Wednesday, August 17, 2022

Memorial service held for MSU Assistant Professor Shengpan Lin

September 28, 2018
<p>Shengpan Lin, left, is pictured on a boat with MSU Professor Jan Stevenson. <strong>Photo courtesy of Ashton Shortridge.</strong></p>

Shengpan Lin, left, is pictured on a boat with MSU Professor Jan Stevenson. Photo courtesy of Ashton Shortridge.

A memorial service for MSU assistant professor Dr. Shengpan Lin took place Thursday in the MSU Union Ballroom. Lin, 37, died in a car crash near Uncle John’s Cider Mill in Clinton County Sept. 2. 

He was known for his engaging smile and for making people laugh, according to the official obituary from Becky Jensen, the director of MSU’s Marketing and Communications in the College of Social Science.

“One professor described him an inspiration for his collegiality because he was always ready to help others without any expectation for reward. Friends and colleagues will also remember him as a brilliant and creative scientist,” according to the obituary. 

Lin’s memorial service was held at 5:30 p.m. on Thursday. Lin’s friends and colleagues shared their memories and stories about him. 

Ashton Shortridge, a professor in the Department of Geography who knew Lin since 2012, began.

“Shengpan had a rare combination of scientific ability and social connectivity,” he said. “I needed him to help me build a group of people who didn't necessarily know that they needed to be linked, and he created an innovative way to accomplish this, and we grew the SSDA culture substantially over the next year.”

Shortridge said he's heard many stories of Lin from people he knows well — and from people whom he has never met.

“Through these stories, I'm warmed by the positive impact that Shengpan had on so many people,” Shortridge said.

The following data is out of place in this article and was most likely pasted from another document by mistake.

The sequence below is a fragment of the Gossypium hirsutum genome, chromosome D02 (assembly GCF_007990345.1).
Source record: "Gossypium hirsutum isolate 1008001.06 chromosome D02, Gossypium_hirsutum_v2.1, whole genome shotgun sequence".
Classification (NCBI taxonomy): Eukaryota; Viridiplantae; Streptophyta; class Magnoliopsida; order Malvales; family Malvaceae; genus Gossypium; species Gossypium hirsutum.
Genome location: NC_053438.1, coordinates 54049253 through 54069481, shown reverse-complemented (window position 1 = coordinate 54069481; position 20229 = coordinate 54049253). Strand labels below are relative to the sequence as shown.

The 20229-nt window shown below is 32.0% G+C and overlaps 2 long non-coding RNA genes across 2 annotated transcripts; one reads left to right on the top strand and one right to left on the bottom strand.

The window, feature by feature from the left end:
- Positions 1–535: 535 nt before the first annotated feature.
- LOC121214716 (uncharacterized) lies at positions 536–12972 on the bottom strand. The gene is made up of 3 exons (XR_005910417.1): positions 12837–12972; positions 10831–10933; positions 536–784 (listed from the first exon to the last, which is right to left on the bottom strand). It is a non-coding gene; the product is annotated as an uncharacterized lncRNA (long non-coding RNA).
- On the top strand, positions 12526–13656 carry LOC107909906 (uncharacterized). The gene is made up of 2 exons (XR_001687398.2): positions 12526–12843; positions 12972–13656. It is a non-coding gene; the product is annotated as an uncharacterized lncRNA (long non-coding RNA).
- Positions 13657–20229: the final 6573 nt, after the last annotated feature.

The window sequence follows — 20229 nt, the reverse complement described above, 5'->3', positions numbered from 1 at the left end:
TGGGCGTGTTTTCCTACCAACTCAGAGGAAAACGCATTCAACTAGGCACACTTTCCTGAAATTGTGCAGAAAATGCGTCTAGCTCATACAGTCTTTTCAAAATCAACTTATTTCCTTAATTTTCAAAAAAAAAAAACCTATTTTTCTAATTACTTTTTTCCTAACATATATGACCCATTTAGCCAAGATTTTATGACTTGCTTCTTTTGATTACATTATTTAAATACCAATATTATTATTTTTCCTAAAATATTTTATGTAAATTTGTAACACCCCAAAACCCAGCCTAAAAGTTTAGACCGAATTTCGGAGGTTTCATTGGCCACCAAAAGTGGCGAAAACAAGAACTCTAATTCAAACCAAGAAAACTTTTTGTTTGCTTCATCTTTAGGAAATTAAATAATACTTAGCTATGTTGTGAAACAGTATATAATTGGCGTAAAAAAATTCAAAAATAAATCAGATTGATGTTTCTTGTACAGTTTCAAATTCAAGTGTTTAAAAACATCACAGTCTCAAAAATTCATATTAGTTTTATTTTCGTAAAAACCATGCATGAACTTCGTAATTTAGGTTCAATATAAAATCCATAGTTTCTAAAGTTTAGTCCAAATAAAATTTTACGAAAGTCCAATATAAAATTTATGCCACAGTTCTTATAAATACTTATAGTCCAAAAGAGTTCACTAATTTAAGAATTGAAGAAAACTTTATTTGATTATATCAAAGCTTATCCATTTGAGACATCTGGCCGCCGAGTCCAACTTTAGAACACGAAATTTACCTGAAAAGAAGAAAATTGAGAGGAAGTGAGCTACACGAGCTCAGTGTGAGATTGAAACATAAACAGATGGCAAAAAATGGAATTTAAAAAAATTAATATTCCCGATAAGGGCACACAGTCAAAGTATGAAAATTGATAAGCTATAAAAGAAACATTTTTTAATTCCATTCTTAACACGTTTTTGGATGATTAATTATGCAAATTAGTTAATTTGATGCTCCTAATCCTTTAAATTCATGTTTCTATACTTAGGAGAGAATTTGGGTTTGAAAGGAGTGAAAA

Professor Jan Stevenson, Lin’s academic advisor, talked about Lin's achievements.

“He figured out how climate affected algae and variables associated with climate and then he build a model for how algae would be affected by climate change,” Stevenson said. 

After the speakers talked, guests were also given a chance to share their memories of Lin.

Daniel Hughes, a research technologist at MSU's Plant Biology Lab, had known Lin for about a year. 

“Shengpan was probably the most performative person I've ever met,” he said. “He was the kind of person who would do things just do them. He didn't wallow in his success or his failures.”

“He was concerned with the process rather than the result, and that's one of the biggest things I'll have taken from my year with him,” Hughes said. 

A video was shown in which six of Lin’s friends abroad said they wished they could be at the event. They wanted to say “see you” rather than a “goodbye” to Lin. 

Lisa Laughman, an MSU health consultant, talked about the grieving process for when memorial services and similar events occur. 

“I often say that love and loss are two sides of the same coin,” she said. “The more love we have for a person, the bigger that coin and the bigger the loss is, too.”

People are expected to grieve quickly in Western culture, Laughman said. When people are grieving, she asks them: If she had the power to take the loss, would you give it to her if you also had to give up the love?

“I've never had anybody say they would give me the loss,” she said. “If we're not afraid to feel loss, we'll keep them closer.”

City of Lansing Mayor Andy Schor was absent from the service, but he sent a message to those in attendance. 

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“I, Andy Schor, Mayor of the City of Lansing, by the power vested in me, do hereby proclaim Sept. 2 as Dr. Shengpan Lin day in Lansing.”

Because Lin’s family is in China, they asked to watch the memorial service online. The MSU Chinese Students and Scholars Association (CSSA) helped by providing a live stream.


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